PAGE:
Saturday, December 1, 2012

Longer sleep time reduces pain sensitivity

A good night's sleep is necessary to function properly, but the exact function of this peculiar state of hibernation is still unknown. It is hypothesized that sleep is needed to give the brain the ability to process memories, as well restore several other functions. Recent research has shown that, if we do not sleep well, it makes us want to eat more, as well as crave for more unhealthy food. Now, a study has shown that an increase in sleep time is able to reduce pain sensitivity.

A recent study, published by the American Academy of Sleep Medicine, involved 18 healthy volunteers that underwent a sleep experiment. They were either assigned to maintain their normal sleeping pattern, or to extend it by staying in bed for 10 hours; it was not mentioned how long the normal sleeping pattern was for each participant, but this is likely to be less than 10 hours. The scientists then assessed whether having a prolonged sleep affected pain sensitivity.

There are many ways to cause pain, but most of them are not very ethical to perform in an experimental setting. In the sleep study, the scientists measured pain sensitivity by looking at how long it took before the participants removed their finger from a heat source. And the researchers found that in the group that was allowed to sleep for 10 hours each night, the participants kept their finger 25 percent longer on the heat source, when compared to the group that was constrained to their normal sleeping pattern.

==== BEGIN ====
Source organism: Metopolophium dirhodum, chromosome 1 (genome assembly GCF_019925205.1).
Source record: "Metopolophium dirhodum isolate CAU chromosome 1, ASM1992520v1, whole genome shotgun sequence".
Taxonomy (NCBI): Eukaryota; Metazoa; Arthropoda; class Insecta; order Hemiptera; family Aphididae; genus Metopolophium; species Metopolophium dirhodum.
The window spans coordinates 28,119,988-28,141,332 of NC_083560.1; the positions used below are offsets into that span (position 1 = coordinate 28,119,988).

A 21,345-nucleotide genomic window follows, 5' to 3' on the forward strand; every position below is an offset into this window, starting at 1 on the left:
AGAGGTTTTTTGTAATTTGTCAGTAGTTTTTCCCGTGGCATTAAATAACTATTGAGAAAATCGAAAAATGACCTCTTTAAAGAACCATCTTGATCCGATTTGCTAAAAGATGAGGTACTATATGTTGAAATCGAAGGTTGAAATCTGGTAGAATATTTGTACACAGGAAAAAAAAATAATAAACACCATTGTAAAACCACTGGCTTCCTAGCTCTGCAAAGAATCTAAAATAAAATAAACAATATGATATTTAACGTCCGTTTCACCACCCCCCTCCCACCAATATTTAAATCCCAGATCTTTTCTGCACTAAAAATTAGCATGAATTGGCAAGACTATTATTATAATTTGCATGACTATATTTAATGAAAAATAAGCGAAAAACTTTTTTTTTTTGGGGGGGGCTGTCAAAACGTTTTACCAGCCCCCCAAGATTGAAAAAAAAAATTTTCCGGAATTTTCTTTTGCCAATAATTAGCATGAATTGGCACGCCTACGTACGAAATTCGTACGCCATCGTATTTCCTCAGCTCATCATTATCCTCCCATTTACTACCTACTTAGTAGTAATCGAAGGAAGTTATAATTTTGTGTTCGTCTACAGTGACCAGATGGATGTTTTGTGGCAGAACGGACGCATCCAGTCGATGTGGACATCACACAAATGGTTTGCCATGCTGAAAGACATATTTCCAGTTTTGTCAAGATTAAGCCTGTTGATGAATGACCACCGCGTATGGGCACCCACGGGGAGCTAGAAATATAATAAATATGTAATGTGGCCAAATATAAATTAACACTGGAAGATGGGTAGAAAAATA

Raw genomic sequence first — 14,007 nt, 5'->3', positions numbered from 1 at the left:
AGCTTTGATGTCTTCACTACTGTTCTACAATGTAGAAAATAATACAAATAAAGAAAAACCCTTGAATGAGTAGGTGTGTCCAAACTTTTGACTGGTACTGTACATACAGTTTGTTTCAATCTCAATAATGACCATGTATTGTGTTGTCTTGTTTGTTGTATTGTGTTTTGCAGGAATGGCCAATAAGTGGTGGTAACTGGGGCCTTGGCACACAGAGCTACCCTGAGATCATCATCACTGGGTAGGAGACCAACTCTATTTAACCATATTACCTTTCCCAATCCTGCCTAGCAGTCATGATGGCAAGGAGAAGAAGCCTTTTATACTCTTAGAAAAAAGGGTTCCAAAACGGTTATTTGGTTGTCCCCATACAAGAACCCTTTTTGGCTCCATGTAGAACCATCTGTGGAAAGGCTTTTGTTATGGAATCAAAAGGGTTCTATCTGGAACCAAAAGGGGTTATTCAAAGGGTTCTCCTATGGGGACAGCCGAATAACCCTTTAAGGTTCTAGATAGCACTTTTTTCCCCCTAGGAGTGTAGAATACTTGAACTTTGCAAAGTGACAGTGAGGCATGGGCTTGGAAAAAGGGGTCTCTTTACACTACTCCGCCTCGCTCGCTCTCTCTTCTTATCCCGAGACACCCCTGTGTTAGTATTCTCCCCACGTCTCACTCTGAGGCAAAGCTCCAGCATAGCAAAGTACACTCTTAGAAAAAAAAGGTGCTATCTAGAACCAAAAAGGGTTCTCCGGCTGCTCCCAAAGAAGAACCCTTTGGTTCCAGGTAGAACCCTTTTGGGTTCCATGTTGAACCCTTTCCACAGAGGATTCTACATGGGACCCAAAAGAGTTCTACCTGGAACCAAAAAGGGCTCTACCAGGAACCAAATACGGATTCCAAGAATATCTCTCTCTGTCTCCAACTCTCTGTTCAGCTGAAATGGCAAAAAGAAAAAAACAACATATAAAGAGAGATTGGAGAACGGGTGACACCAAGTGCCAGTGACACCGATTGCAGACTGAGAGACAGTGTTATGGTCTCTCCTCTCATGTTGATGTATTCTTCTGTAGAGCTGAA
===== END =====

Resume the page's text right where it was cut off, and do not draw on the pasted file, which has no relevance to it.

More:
Naturally, the study does not provide insight in how exactly sleep is linked to pain sensitivity. The way the scientists measured it in this study is quite indirect, and it tells us nothing about the underlying mechanisms in the body. It does add to the mysteries surrounding the function of sleep: while we continue to learn more about how sleep affects various functions and parts of our body, we are still not quite grasping what it is that sleep does exactly.

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